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January 25, 2019

The Rise of Pseudomedicine for Dementia and Brain Health

Author Affiliations
  • 1Memory and Aging Center, Department of Neurology, University of California, San Francisco
JAMA. 2019;321(6):543-544. doi:10.1001/jama.2018.21560

The US population is aging, and with it is an increasing prevalence of Alzheimer disease, which lacks effective approaches for prevention or a cure.1 Many individuals are concerned about developing cognitive changes and dementia. With increasing amounts of readily accessible information, people independently seek and find material about brain health interventions, although not all sources contain quality medical information.

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9 Comments for this article
Therapies for Alzheimer's disease
Chris Exley, BSc, PhD | Keele University
It is all very well to criticise 'alternative' therapies for Alzheimer's disease except you should also include in your analysis that there are no effective therapies for AD. Not one of the 4 drugs available to AD clinicians has any significant benefit in AD. In spite of this taxpayers fund the pharmaceutical industry to the tune of billions of dollars for drugs that do not work. In the UK , NICE, does not recommend any drugs for AD and yet they are prescribed both to give the hapless AD consultant an option (who wants to tell someone with AD that there is no hope) and to support the pharmaceutical industry.

I agree that it is wrong to give false hope through alternative remedies but it is equally wrong to push drugs that do not work to people diagnosed with AD.
What can be done + 1
Giovanni Frisoni, Professor | University of Geneva, Switzerland
Hellmuth, Rabinovici, and Miller should be congratulated for this timely and thoughtful viewpoint. One more action that the community of dementia scientists should consider is being less shy about the efficacy of currently available drugs. They state that Alzheimer's disease "lacks effective approaches for prevention or a cure". True, it cannot be cured, but it can be treated.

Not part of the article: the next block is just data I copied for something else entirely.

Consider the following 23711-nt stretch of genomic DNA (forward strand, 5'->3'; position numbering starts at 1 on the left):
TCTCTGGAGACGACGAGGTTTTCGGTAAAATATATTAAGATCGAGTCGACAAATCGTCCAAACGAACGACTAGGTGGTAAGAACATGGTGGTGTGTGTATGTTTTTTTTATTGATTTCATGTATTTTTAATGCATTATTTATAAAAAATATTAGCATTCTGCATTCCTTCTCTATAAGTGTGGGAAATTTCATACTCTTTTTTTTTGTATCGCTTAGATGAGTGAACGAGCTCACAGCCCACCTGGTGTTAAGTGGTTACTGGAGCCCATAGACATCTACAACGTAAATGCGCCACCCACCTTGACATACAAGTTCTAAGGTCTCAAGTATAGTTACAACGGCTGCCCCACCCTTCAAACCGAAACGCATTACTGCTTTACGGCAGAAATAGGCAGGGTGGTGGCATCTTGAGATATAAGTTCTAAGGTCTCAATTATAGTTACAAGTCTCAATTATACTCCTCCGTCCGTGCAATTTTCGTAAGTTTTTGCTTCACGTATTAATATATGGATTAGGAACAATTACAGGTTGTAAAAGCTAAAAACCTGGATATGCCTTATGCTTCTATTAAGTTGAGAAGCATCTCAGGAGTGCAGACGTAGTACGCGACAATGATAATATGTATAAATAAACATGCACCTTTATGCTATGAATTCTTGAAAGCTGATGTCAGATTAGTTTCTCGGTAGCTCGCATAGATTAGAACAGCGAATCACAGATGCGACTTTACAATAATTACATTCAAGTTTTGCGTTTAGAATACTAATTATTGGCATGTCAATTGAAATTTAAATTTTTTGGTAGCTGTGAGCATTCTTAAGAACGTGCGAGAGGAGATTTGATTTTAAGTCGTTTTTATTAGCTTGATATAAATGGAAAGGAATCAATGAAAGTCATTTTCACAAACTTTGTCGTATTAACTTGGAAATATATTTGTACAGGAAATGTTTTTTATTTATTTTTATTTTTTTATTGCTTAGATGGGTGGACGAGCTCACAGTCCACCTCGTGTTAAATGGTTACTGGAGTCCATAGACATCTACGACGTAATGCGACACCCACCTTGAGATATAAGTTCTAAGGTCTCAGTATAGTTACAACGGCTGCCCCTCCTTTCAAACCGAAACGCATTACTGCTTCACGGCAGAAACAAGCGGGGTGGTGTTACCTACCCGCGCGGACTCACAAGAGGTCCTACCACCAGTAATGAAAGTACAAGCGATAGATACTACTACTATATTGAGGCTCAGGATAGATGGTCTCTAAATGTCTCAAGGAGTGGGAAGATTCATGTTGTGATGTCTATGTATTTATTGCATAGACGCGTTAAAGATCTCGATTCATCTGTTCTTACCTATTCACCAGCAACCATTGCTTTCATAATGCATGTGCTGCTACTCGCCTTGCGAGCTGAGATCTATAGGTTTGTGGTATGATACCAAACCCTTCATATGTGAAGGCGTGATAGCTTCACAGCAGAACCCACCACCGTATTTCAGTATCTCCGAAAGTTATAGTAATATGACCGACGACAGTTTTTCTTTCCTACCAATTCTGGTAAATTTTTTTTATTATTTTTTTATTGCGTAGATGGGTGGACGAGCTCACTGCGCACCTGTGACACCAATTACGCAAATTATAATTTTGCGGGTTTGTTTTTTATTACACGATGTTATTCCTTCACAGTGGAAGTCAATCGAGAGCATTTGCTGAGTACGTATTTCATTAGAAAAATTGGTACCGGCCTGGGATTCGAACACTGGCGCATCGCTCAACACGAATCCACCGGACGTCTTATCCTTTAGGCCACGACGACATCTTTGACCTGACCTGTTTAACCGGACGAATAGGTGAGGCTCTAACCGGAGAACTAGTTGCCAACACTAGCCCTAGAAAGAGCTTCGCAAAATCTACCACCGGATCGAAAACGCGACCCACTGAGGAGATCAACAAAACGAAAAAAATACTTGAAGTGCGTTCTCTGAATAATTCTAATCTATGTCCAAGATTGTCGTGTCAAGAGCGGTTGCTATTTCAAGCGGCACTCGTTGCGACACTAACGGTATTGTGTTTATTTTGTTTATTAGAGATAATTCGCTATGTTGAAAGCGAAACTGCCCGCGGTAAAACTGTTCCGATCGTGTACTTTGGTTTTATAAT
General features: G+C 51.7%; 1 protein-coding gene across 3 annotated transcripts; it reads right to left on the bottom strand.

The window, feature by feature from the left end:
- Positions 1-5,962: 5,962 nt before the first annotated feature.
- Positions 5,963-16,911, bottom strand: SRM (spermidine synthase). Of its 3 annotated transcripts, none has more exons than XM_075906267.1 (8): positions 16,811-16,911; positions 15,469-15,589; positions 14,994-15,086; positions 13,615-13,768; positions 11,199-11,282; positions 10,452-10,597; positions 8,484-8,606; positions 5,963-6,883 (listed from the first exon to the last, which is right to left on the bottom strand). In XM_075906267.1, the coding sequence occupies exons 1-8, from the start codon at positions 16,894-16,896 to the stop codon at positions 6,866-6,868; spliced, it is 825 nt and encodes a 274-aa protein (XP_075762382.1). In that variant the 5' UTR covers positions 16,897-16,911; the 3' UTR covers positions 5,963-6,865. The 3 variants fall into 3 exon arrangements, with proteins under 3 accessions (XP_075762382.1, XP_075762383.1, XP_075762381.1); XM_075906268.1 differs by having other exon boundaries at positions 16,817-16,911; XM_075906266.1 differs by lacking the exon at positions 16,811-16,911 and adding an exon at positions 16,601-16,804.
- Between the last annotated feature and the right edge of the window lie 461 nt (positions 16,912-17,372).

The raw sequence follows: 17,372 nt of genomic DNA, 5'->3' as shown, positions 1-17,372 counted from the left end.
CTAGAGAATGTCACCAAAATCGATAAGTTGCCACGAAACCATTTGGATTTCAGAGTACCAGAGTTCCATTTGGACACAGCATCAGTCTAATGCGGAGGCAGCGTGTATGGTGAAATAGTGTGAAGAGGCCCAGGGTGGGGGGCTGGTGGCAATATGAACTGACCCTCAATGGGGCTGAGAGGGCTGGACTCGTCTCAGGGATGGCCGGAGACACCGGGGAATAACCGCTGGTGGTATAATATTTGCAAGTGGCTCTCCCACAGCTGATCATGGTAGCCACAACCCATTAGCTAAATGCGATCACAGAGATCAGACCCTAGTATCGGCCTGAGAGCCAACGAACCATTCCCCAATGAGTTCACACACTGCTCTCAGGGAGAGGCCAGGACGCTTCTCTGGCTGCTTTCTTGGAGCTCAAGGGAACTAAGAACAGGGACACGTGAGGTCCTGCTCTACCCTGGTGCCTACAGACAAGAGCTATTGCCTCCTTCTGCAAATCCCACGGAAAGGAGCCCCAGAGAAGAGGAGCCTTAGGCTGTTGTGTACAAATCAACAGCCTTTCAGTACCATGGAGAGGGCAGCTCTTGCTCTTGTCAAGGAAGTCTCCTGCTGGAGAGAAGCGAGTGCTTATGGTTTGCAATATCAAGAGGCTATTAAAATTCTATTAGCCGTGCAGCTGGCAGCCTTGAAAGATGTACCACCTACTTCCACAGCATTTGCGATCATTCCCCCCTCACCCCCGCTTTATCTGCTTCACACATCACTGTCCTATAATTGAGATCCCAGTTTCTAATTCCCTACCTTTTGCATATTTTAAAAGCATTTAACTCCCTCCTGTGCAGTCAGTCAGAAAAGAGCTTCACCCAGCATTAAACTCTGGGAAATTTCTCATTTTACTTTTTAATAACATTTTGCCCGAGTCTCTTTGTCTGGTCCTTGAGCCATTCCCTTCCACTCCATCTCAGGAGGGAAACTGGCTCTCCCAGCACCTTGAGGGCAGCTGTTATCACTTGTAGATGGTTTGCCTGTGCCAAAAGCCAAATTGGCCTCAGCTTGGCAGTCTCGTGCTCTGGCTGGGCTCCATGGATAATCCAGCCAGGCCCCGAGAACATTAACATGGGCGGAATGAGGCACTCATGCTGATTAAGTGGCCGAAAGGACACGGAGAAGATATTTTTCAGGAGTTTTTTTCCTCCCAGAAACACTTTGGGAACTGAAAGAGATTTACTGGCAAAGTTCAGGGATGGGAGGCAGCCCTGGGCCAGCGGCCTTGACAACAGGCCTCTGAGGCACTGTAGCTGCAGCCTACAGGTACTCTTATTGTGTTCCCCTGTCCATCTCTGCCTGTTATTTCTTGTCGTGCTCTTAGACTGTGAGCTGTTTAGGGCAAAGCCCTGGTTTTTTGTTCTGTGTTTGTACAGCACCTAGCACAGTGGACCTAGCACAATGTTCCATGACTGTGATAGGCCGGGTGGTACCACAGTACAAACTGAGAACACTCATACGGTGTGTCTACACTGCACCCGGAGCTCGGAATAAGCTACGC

We should not be ashamed to speak out that there are 4 drugs which have shown effectiveness in about 20 different well designed, serious, and reliable clinical trials; that their use is endorsed, among others, by the World Health
Organization; that despite often difficult to appreciate in the individual patient, overall, treated patients have better cognitive performance and better outcomes than non-treated patients; and finally that the notion that they are not effective is simply not true. Indeed, the impact on patients’ quality of life is limited, but it is not zero. Patients should be educated that the decision of some payer to withdraw reimbursement is not based on scientific evidence, but it is a political interpretation of scientific evidence - a totally different story.

If we want patients to believe in science rather than pseudoscience, we should be the first believers.
Frisoni's comment
Chris Exley, BSc, PhD | Keele University
If Professor Frisoni is going to suggest that 'science' supports the efficacy of any of the 4 available drugs for AD then he should provide the evidence.